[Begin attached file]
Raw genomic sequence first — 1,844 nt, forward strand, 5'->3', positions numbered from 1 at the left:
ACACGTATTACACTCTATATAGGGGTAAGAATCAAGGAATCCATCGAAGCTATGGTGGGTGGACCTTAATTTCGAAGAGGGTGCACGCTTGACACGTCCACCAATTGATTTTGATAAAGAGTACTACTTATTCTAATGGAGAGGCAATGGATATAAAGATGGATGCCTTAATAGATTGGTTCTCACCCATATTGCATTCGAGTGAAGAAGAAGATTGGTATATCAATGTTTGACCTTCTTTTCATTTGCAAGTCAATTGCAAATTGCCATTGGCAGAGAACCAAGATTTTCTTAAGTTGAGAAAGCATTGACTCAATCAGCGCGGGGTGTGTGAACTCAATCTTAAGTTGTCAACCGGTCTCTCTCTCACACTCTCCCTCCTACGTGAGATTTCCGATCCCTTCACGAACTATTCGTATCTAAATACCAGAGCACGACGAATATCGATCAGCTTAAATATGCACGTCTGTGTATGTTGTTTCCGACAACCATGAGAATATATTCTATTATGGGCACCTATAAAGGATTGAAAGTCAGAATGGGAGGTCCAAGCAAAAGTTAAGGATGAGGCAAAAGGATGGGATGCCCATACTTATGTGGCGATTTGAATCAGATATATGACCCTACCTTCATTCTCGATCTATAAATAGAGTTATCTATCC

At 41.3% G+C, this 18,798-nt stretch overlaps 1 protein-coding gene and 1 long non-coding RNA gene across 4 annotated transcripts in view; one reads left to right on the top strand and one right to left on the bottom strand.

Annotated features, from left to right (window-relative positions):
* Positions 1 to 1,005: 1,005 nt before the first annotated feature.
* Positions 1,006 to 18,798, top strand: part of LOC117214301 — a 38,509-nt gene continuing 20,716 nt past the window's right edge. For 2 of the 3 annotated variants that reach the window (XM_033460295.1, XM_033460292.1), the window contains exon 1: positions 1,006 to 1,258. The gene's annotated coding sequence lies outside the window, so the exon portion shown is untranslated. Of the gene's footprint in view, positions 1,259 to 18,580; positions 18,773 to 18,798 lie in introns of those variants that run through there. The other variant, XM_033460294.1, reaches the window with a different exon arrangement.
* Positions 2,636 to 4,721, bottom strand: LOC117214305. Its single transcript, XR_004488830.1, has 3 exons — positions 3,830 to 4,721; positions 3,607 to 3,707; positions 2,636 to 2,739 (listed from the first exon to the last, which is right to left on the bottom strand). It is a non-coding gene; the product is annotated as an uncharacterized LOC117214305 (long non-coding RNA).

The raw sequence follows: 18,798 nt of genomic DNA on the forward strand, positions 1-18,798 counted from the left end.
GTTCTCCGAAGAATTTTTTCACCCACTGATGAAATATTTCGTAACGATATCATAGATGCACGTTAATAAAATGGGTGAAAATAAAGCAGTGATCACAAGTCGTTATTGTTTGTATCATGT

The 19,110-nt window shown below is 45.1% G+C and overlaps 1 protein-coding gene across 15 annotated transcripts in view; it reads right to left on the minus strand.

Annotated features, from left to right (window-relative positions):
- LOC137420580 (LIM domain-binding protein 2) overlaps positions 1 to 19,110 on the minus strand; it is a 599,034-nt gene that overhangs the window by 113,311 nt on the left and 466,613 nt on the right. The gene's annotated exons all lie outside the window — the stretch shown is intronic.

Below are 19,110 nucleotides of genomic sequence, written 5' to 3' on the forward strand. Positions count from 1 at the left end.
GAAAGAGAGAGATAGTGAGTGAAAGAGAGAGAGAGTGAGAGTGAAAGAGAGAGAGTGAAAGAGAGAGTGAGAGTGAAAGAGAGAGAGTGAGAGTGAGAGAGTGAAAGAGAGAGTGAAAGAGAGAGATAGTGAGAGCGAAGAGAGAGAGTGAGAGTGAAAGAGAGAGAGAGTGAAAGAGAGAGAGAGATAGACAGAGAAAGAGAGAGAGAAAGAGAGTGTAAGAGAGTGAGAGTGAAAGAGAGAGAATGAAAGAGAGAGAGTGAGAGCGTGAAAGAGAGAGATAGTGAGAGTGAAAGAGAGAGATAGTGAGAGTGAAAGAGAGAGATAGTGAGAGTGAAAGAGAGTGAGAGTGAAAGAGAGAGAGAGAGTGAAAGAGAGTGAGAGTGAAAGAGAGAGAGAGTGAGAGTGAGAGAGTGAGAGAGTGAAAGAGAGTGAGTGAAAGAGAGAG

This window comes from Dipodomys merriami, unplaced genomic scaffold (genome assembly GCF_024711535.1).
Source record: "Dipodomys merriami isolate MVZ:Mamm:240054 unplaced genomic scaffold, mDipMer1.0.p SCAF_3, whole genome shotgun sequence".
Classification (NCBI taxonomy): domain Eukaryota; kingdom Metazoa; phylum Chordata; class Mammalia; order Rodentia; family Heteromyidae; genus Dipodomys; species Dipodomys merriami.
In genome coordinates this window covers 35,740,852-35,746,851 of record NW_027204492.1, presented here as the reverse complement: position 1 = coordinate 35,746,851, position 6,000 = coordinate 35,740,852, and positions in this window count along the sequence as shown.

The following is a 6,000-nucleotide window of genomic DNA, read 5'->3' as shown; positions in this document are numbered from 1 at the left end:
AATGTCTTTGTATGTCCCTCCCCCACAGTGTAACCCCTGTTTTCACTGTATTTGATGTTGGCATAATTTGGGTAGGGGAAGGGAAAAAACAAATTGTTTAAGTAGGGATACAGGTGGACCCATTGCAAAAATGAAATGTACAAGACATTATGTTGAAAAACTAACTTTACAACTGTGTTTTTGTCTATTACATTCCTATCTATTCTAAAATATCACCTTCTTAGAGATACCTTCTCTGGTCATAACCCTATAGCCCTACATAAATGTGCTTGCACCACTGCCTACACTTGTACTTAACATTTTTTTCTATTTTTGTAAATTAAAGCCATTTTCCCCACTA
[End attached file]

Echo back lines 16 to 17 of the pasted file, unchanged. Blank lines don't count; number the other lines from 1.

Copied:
Source record: "Dipodomys merriami isolate MVZ:Mamm:240054 unplaced genomic scaffold, mDipMer1.0.p SCAF_3, whole genome shotgun sequence".
Classification (NCBI taxonomy): domain Eukaryota; kingdom Metazoa; phylum Chordata; class Mammalia; order Rodentia; family Heteromyidae; genus Dipodomys; species Dipodomys merriami.